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P-card contract brings university significant financial payoffs while reducing expenditures

Through E&I, American Express delivers efficiencies, cost savings, and a yearly money-back rebate
University Business, December 2012

As at most higher ed institutions, administrators at Barry University have made controlling or reducing costs a priority.

Founded in 1940, the private, Catholic, coed liberal arts institution has grown into one of the educational leaders in South Florida, with 2,747 full-time undergraduates and 3,748 graduate students.

Nicole Diez, associate vice president for finance & chief accounting officer, is constantly looking for ways to save money—a focus that, three years ago, turned her attention toward E&I Cooperative Purchasing. E&I is a not-for-profit buying cooperative that leverages the power of its over 2,700 member institutions to lower the total cost of goods and services. E&I members also realize significant time efficiencies, since the Cooperative manages the entire RFP process.

Members have access to a contract portfolio of more than 100 partnerships with leading suppliers, many of which offer additional financial incentives and benefits. Two important contracts Diez accessed through E&I included one for car rentals and another for a short-haul mover; each enabled the university to replace vendors that charged higher rates.

But, the partnership Diez considers the most beneficial is the one forged between E&I and the American Express Corporate Purchasing Card. Even before joining E&I, Diez says the university was looking at using purchasing cards (p-cards) hoping to streamline the requisition process, reduce the number of purchase orders to be processed, and make it easier for staff and faculty to obtain needed materials.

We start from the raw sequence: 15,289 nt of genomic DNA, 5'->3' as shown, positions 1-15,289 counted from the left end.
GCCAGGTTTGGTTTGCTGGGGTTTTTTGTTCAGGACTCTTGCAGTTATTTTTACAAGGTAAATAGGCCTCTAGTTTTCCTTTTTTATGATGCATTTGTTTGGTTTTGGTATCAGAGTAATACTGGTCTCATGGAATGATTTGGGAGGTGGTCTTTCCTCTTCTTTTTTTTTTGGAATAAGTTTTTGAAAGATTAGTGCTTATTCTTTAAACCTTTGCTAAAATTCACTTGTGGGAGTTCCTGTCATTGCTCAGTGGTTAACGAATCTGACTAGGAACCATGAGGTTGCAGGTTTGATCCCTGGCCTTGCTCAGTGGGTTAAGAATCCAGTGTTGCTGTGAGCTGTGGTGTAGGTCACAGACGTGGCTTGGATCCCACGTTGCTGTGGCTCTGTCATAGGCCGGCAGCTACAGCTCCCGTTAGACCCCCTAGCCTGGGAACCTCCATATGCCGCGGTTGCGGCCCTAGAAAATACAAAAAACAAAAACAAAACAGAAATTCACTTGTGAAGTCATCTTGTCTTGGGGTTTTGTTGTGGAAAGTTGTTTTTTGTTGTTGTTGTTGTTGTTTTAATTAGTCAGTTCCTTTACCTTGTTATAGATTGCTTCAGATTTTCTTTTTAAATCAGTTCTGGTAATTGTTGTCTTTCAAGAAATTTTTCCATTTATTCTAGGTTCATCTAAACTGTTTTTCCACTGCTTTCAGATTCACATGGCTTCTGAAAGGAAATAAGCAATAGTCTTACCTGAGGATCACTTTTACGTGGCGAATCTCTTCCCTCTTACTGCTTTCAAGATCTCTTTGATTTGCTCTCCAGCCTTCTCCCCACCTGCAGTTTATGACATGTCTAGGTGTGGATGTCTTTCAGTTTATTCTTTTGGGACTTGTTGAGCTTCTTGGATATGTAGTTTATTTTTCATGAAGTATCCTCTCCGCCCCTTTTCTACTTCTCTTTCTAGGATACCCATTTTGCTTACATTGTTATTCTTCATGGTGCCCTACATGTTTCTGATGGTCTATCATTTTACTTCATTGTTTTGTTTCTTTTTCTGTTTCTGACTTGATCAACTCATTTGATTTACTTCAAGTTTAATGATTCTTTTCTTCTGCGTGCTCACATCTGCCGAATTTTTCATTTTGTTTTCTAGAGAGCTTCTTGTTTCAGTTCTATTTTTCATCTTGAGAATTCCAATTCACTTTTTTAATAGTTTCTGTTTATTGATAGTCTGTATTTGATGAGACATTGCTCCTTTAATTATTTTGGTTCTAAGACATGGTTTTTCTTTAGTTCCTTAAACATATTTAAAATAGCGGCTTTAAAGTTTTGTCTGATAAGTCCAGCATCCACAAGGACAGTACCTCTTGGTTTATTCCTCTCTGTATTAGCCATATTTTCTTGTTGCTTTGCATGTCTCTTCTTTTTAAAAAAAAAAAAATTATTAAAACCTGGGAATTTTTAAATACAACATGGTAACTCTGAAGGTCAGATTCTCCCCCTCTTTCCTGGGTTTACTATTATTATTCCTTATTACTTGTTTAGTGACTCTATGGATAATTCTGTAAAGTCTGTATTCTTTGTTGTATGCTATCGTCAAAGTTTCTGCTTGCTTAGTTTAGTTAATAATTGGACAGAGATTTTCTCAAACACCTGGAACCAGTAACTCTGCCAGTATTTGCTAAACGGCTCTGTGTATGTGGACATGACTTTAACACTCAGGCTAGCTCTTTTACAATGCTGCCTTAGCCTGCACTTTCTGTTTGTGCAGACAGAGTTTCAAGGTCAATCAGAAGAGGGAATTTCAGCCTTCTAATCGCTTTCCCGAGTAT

University finance administrators considered several companies that offered p-cards, including American Express. But unlike the other vendors, American Express didn’t offer a rebate on purchases; an omission that ruled them out. However, through the contract established with E&I— which was in place when the university joined the purchasing cooperative—American Express was able to offer a rebate in the form of a yearly check, which put them back in the running, says Diez. A committee weighed in on which p-card to use, ranking the potential vendors on seven to 10 items; American Express p-card emerged as the top choice. And it wasn’t just because of the cash incentive.

“The rebates, which have varied from $70,000 to $100,000 annually, benefit the entire university and are directed where needed,” she says, explaining that the amount they receive depends on the spending not just of Barry University, but of every consortium member nationwide using the E&I American Express agreement. There are other aspects of this card that the university prizes. Their p-card is targeted to smalldollar items; standard purchases include office supplies, most travel, and most orders under $2,500.

The E&I/American Express partnership provides a good enduser experience, allowing staff to order what they need more quickly, getting their items faster. Plus, they don’t have to wait for reimbursements. But even better, the card has significantly reduced the number of purchase orders the department has to wrestle with, winnowing these down from around 6,000 to about 1,000 per year.

E&I made all of this possible, says Diez. “From the start, I wanted to go with American Express because they place such a high value on customer service, which is very important to us,” she says. “But because they didn’t offer a rebate, we couldn’t. I’m extremely pleased that because of E&I we’re now able to. This contract has more than met our expectations.”

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